by Alex Collins
May is one of the busiest months for Socialist organizers. May 1st is International Workers Day and working class people across the world celebrate one another, express pride and solidarity, and protest their oppressors. May 5th is a National Day of Awareness for Missing and Murdered Native Women and Girls. Both occasions showcase the evils of capitalism and colonialism, and in both cases participants wear red. As the month goes on, Gardening Season gets underway and we plant new seeds for growth. We also prepare for Pride Month in June.
In the midst of a global pandemic, it is increasingly difficult to gather large crowds, and participate in rallies, marches, and protests. Concerned with public safety, as well as negative optics, organizers across the world wrestled with how to best deal with the situation.
At the same time, business and states began to reopen and reactionary protesters showed up armed to demand workers die for their small comforts. Pressure from the reactionary minority, operating at the behest of fascists and capitalists as per usual, has begun to affect policy for the worse, against public opinion and at the cost of human lives. This is even true in Nebraska, where the working class and immigrant communities are being hit especially hard in Grand Island.
In response to these conditions, the Nebraska Left Coalition and Omaha Tenants United planned a virtual rally and a car rally for May Day. Participants were encouraged to display signs, banners, and red flags from their homes, with slogans such as “people over profit” and “the rich got bailed out; the poor got left out.” Omaha Tenant’s United’s car rally began at 72nd street, moving down Dodge street and to the courthouse, displaying signs advocating for a rent freeze with slogans such as “No work? No rent”. The day closed with Livestream interviews and discussions surrounding the events of the day.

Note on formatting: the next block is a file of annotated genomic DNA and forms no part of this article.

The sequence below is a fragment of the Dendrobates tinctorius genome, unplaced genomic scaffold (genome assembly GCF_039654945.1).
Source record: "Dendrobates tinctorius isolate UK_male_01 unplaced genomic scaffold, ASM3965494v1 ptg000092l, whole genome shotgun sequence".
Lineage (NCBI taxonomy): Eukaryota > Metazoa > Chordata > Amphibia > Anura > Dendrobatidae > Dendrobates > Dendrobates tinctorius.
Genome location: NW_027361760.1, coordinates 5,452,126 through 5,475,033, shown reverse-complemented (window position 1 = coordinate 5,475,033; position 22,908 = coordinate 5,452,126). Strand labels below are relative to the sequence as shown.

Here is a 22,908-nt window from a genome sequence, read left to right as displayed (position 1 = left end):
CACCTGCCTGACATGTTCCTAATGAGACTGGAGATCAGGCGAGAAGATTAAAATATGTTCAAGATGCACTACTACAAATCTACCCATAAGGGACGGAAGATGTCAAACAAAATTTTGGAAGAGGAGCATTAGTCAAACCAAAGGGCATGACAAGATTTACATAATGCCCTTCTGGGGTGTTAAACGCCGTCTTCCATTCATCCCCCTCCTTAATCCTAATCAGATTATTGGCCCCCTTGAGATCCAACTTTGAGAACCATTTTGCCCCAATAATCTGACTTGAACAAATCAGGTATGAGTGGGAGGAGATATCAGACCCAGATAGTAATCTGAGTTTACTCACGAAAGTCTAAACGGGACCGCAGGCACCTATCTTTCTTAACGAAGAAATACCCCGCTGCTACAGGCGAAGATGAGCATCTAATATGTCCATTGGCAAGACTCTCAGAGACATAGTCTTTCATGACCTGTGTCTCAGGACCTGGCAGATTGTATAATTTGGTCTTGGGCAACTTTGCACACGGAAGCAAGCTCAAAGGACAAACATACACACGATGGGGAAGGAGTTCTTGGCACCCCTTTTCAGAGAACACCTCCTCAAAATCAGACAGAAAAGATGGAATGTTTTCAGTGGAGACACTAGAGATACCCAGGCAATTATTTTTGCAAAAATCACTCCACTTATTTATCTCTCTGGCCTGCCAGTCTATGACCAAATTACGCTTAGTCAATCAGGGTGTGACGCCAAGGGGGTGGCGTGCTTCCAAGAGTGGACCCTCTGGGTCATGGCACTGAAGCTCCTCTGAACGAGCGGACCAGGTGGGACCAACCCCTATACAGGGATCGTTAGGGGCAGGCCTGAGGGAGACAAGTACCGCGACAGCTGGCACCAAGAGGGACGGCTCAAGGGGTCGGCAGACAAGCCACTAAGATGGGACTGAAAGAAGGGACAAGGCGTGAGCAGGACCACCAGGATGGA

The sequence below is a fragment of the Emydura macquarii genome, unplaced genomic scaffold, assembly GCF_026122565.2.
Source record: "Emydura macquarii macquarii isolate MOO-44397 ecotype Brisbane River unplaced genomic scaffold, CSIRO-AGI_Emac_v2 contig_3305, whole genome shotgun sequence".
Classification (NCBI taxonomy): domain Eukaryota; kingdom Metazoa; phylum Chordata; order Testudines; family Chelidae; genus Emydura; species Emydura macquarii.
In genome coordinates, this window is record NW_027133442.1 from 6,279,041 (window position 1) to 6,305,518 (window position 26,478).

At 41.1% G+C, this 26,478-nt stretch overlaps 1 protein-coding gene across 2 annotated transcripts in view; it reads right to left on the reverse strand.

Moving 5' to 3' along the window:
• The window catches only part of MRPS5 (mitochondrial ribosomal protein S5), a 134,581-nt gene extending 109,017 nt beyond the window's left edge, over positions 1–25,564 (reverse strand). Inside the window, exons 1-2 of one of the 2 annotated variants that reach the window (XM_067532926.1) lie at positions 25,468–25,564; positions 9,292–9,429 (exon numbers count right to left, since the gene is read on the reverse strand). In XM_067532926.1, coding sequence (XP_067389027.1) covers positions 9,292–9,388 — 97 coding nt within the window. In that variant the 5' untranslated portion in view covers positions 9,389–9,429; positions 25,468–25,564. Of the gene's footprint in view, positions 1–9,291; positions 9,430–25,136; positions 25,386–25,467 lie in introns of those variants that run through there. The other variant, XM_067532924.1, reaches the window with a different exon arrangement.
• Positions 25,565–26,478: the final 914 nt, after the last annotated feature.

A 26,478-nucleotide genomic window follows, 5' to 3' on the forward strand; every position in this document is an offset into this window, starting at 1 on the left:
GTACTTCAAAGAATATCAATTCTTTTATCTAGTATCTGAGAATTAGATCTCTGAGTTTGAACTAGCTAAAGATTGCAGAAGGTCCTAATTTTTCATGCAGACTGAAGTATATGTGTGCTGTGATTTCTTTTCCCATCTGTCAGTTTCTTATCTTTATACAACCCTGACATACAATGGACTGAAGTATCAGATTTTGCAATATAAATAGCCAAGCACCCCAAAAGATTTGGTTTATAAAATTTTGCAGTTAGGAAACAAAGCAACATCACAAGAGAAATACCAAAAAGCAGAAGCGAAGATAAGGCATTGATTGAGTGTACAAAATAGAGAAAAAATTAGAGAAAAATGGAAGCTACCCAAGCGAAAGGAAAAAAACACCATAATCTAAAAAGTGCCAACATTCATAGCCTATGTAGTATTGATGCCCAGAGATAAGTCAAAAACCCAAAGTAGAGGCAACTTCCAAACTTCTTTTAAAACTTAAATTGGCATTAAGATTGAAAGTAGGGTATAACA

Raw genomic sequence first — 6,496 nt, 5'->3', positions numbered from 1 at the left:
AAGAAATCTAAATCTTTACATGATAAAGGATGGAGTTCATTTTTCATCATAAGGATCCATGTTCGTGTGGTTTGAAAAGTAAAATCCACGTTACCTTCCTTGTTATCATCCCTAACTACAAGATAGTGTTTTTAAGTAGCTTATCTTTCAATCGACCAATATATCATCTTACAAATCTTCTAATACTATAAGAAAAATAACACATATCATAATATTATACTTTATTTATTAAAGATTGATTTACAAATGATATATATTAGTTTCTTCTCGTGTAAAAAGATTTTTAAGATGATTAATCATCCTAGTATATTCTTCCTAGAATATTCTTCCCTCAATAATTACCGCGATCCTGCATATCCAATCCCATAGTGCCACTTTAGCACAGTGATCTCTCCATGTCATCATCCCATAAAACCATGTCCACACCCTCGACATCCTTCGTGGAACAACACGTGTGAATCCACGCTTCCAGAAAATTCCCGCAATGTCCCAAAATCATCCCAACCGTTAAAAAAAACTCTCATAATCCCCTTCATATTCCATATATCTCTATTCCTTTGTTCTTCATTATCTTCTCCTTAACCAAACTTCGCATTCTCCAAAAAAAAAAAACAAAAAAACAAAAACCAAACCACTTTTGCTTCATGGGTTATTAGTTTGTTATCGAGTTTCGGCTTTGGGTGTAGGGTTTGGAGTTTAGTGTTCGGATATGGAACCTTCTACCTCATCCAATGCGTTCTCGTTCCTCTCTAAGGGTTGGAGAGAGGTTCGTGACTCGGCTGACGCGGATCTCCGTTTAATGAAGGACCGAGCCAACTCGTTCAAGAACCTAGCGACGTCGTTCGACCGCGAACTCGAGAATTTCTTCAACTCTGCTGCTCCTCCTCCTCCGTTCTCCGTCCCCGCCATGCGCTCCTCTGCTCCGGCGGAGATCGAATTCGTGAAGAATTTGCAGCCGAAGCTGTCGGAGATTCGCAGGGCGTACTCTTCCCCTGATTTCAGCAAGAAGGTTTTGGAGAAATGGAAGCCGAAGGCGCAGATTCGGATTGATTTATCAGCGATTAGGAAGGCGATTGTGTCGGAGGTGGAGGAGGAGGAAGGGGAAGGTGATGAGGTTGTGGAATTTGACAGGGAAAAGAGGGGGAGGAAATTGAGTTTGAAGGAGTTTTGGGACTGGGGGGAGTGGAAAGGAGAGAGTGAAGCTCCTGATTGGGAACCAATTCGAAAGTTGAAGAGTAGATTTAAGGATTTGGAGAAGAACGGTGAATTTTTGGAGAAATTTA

These attempts to get creative and maintain safety were just a few approaches taken by working class people across the world. People in France sang from balconies. In Greece, demonstrators carefully lined up in rows 6 feet apart, using tape measures and colored squares to ensure protestors were positioned safely. In Turkey, several demonstrators were arrested as they marched towards Istanbul’s symbolic Taksim Square. In the United States, workers protested across the country. Amazon and Instacart workers, among others, arranged strikes to protest unsafe conditions for workers.
Yet in the first week of May, we saw more coverage of the reactionary protests than the revolutionary. This is despite public opinion, where more people are concerned about opening too soon. Those of us concerned about negative optics evidently had little to worry about. Rather than trying to paint working class protestors as dangerous and unsafe, they have opted to ignore us. This is because public policy has decided our lives are expendable in the name of profit. These protests, even slightly risky, ultimately serve to advance public safety against the whims of the rich and powerful.
Small business owners, as much at the mercy of landlords as working class people, are being pressured to reopen against their will. Pressure from above is causing these middle class to pressure the workers below them. With equal pressure from the working class, they would switch sides. Unfortunately, that bottom-up pressure has not emerged in a significant enough manner yet. We need to use our collective strength to apply that pressure. We must continue to demonstrate. We need to rally. We need to demand. We must stop cooperating. We need to stand up together against rabid Capitalism. We must apply enough pressure to make those in the middle cooperate with us. If we do not, we will leave the COVID crisis in a worse position than before. We have nothing to lose but our very lives to gain.